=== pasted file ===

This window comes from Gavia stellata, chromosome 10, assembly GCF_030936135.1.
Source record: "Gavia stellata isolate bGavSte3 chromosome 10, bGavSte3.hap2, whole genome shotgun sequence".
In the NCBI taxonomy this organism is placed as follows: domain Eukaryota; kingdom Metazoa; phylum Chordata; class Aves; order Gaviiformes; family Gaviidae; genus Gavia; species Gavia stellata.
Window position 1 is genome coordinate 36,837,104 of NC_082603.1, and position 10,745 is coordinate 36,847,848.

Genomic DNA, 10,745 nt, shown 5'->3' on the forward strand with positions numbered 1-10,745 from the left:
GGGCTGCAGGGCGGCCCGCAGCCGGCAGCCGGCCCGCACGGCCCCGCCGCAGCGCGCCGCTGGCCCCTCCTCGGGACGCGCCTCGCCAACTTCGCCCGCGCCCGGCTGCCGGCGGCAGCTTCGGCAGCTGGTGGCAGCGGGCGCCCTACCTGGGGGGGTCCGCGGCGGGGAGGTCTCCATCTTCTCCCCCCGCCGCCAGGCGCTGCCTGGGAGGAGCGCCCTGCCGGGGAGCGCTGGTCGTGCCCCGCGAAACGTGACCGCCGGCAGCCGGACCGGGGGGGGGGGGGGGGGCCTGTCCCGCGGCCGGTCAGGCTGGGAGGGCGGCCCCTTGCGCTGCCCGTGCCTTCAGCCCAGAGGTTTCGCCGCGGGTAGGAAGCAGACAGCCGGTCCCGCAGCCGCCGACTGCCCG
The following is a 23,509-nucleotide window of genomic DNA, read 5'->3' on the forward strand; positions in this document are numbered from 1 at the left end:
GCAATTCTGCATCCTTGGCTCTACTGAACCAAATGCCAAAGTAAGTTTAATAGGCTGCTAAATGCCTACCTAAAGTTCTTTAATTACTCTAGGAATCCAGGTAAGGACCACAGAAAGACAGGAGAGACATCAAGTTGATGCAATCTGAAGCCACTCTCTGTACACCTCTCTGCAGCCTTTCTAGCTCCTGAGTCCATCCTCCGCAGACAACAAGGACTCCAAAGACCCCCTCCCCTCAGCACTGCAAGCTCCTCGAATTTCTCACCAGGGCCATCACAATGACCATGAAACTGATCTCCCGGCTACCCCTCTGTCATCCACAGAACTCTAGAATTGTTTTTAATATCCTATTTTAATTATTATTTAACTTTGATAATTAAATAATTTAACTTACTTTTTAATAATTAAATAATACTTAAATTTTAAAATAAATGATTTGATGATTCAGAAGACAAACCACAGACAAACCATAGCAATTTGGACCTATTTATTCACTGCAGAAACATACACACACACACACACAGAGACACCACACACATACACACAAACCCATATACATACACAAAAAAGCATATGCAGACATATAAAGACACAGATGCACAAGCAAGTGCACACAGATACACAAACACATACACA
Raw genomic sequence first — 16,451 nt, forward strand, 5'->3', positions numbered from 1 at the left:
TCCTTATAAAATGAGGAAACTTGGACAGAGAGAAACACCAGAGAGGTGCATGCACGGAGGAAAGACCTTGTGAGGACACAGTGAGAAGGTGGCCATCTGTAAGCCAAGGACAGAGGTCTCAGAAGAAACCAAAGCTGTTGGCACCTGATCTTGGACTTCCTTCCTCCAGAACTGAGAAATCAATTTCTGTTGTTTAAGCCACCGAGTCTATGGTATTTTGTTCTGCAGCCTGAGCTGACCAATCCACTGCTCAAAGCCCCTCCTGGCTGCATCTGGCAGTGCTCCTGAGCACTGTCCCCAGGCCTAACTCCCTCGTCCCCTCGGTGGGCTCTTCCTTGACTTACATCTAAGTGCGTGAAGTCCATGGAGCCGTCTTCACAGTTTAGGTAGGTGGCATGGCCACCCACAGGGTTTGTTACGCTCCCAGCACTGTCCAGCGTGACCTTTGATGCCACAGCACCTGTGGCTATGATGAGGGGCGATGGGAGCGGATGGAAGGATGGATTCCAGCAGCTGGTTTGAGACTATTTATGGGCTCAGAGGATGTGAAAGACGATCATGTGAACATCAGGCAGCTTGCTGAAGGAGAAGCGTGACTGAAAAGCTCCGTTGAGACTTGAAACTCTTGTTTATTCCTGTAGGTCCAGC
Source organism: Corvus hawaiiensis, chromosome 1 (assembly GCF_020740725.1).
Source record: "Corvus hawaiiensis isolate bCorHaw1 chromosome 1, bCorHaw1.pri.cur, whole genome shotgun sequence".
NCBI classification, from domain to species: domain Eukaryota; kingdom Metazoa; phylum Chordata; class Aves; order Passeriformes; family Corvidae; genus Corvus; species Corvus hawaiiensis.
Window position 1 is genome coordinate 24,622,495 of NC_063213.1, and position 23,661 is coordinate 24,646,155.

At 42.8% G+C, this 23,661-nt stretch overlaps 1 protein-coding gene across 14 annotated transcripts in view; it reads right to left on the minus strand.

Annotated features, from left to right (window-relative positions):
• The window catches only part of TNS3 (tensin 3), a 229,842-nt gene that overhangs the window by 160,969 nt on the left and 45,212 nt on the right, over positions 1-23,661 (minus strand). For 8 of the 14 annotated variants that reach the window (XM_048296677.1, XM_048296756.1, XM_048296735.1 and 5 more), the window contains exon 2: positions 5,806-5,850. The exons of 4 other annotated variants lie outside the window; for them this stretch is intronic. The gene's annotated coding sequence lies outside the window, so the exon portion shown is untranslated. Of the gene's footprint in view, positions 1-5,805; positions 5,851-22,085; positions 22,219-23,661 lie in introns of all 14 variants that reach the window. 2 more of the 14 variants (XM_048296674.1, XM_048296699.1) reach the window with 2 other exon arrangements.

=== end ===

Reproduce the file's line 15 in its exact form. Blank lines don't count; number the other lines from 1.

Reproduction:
At 42.8% G+C, this 23,661-nt stretch overlaps 1 protein-coding gene across 14 annotated transcripts in view; it reads right to left on the minus strand.